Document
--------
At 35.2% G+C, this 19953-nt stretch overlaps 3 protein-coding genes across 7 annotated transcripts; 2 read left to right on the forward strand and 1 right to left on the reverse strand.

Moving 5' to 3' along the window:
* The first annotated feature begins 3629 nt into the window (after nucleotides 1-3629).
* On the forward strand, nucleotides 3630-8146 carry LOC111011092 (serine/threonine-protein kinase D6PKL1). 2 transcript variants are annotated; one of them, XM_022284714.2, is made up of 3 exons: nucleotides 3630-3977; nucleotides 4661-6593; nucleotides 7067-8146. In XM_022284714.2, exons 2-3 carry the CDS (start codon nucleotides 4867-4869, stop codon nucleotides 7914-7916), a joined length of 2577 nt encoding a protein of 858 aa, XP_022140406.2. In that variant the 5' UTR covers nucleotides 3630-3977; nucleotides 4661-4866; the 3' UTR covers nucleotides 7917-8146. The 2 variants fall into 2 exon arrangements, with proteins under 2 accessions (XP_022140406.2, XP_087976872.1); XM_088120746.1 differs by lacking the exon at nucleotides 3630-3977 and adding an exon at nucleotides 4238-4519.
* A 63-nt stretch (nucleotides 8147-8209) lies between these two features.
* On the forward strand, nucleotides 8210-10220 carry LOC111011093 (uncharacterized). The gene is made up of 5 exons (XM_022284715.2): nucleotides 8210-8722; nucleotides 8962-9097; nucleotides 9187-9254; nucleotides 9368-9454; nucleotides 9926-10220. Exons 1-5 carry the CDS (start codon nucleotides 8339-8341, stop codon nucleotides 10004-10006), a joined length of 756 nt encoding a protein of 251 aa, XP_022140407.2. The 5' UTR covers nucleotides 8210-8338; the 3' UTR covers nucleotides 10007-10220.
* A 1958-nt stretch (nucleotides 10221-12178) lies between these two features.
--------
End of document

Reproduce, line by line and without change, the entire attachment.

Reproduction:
At 35.2% G+C, this 19953-nt stretch overlaps 3 protein-coding genes across 7 annotated transcripts; 2 read left to right on the forward strand and 1 right to left on the reverse strand.

Moving 5' to 3' along the window:
* The first annotated feature begins 3629 nt into the window (after nucleotides 1-3629).
* On the forward strand, nucleotides 3630-8146 carry LOC111011092 (serine/threonine-protein kinase D6PKL1). 2 transcript variants are annotated; one of them, XM_022284714.2, is made up of 3 exons: nucleotides 3630-3977; nucleotides 4661-6593; nucleotides 7067-8146. In XM_022284714.2, exons 2-3 carry the CDS (start codon nucleotides 4867-4869, stop codon nucleotides 7914-7916), a joined length of 2577 nt encoding a protein of 858 aa, XP_022140406.2. In that variant the 5' UTR covers nucleotides 3630-3977; nucleotides 4661-4866; the 3' UTR covers nucleotides 7917-8146. The 2 variants fall into 2 exon arrangements, with proteins under 2 accessions (XP_022140406.2, XP_087976872.1); XM_088120746.1 differs by lacking the exon at nucleotides 3630-3977 and adding an exon at nucleotides 4238-4519.
* A 63-nt stretch (nucleotides 8147-8209) lies between these two features.
* On the forward strand, nucleotides 8210-10220 carry LOC111011093 (uncharacterized). The gene is made up of 5 exons (XM_022284715.2): nucleotides 8210-8722; nucleotides 8962-9097; nucleotides 9187-9254; nucleotides 9368-9454; nucleotides 9926-10220. Exons 1-5 carry the CDS (start codon nucleotides 8339-8341, stop codon nucleotides 10004-10006), a joined length of 756 nt encoding a protein of 251 aa, XP_022140407.2. The 5' UTR covers nucleotides 8210-8338; the 3' UTR covers nucleotides 10007-10220.
* A 1958-nt stretch (nucleotides 10221-12178) lies between these two features.